Chile will offer U.S. home builders a new source of less expensive lumber.

The National Association of Home Builders has just concluded four days of negotiations with Chilean trade, industry, and government representatives aimed at boosting the export of softwood lumber and other wood products to the United States.

According to Jerry Howard, CEO of the National Association of Home Builders, the meetings with more than 100 Chilean businesses engaged in the production of lumber as well as with trade associations and government representatives were very fruitful. We believe that increasing competition in the U.S. lumber market will benefit American families looking to purchase homes and U.S. builders looking for a reliable source of reasonably priced lumber.

The discussions included setting up connections between Chilean producers and American consumers as well as identifying and addressing any policy obstacles to boosting Chilean exports from their current level.

Two of the top three Chilean lumber producers that NAHB spoke with, along with a number of other smaller producers, all said they would cooperate with their government to boost exports. A meeting with Swedish lumber producers in Chile was also arranged by NAHB, and they expressed a desire to continue talking about boosting lumber exports to the U.S. and forging closer ties.

The meetings in Chile coincide with negotiations between the United States and Canada on a new trade agreement for softwood lumber. Despite the fact that American home builders would prefer to buy all of their softwood lumber and wood products from domestic suppliers, the country currently lacks the capacity to meet its demand for lumber. The United States imports the vast majority of softwood lumber from Canada. The most recent three-year average share of Canadian lumber imports in the American market is 28%.

An agreement between the United States and Canada that had been in effect for nine years and established a system of fees and quotas on Canadian imports that were triggered in response to changes in the market price of softwood lumber expired last October. There is currently a one-year “cooling off” period between the two countries, which ends on October 12. During this time, neither country may file a trade complaint regarding imports of softwood lumber.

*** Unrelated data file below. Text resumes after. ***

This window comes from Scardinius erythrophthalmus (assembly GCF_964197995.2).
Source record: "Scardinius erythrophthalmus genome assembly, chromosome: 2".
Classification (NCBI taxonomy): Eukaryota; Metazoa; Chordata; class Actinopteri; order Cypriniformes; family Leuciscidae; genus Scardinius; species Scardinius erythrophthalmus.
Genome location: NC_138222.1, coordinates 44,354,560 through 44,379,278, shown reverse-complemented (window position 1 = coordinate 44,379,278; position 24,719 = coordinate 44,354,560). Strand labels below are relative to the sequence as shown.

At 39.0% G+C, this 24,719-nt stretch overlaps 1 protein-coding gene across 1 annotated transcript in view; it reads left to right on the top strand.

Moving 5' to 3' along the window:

Since the 1980s, a number of disputes have hampered trade, causing unneeded price increases for sectors like the home building industry that depend on softwood lumber and straining ties between the United States and its northern neighbor. The American housing market is in a bind as a result of this shortsighted political impasse.

In order to guarantee that American consumers have access to a steady, dependable, and affordable lumber supply, NAHB believes that as U.S. and Canadian negotiators discuss the specifics of a new agreement, they must keep in mind the U.S. housing market.

Even though Chile only accounts for 1.22 percent of the U.S. lumber market at the moment, NAHB believes that it has enormous growth potential because the two countries have a free trade agreement.

The demand for softwood lumber will increase as the housing recovery in the United States gains momentum, predicted Howard. “This is why increasing lumber trade with Chile could be advantageous for both countries. While U.S. industries like housing that rely on a steady supply of softwood lumber would be able to meet the housing needs of American consumers and keep lumber and housing affordable, Chile would have the chance to increase its exports and market share to the United States.”